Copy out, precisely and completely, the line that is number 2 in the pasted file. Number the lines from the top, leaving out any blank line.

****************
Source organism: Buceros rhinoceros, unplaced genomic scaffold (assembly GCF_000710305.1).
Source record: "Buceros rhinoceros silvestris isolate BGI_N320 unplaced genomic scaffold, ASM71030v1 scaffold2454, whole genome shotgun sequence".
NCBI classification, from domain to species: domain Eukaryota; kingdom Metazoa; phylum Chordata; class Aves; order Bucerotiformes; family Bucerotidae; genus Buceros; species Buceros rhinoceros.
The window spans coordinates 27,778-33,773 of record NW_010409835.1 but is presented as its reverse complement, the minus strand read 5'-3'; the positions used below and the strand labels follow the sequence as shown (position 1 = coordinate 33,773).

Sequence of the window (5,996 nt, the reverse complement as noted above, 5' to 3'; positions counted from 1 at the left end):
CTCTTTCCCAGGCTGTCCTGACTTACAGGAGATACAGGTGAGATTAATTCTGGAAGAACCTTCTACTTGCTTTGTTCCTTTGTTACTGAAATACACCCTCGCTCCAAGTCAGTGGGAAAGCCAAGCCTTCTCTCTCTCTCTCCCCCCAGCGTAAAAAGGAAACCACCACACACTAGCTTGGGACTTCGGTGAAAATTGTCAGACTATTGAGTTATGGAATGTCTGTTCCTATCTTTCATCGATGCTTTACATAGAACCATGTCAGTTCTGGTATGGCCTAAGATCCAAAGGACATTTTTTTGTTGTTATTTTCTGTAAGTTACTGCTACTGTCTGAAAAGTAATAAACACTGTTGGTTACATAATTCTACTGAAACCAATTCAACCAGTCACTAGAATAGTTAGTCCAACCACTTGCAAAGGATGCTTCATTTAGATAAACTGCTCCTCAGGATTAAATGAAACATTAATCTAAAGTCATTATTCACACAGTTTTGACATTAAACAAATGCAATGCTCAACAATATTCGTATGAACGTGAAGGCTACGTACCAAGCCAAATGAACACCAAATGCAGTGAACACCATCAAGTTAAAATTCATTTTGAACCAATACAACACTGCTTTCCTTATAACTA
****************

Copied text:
Source record: "Buceros rhinoceros silvestris isolate BGI_N320 unplaced genomic scaffold, ASM71030v1 scaffold2454, whole genome shotgun sequence".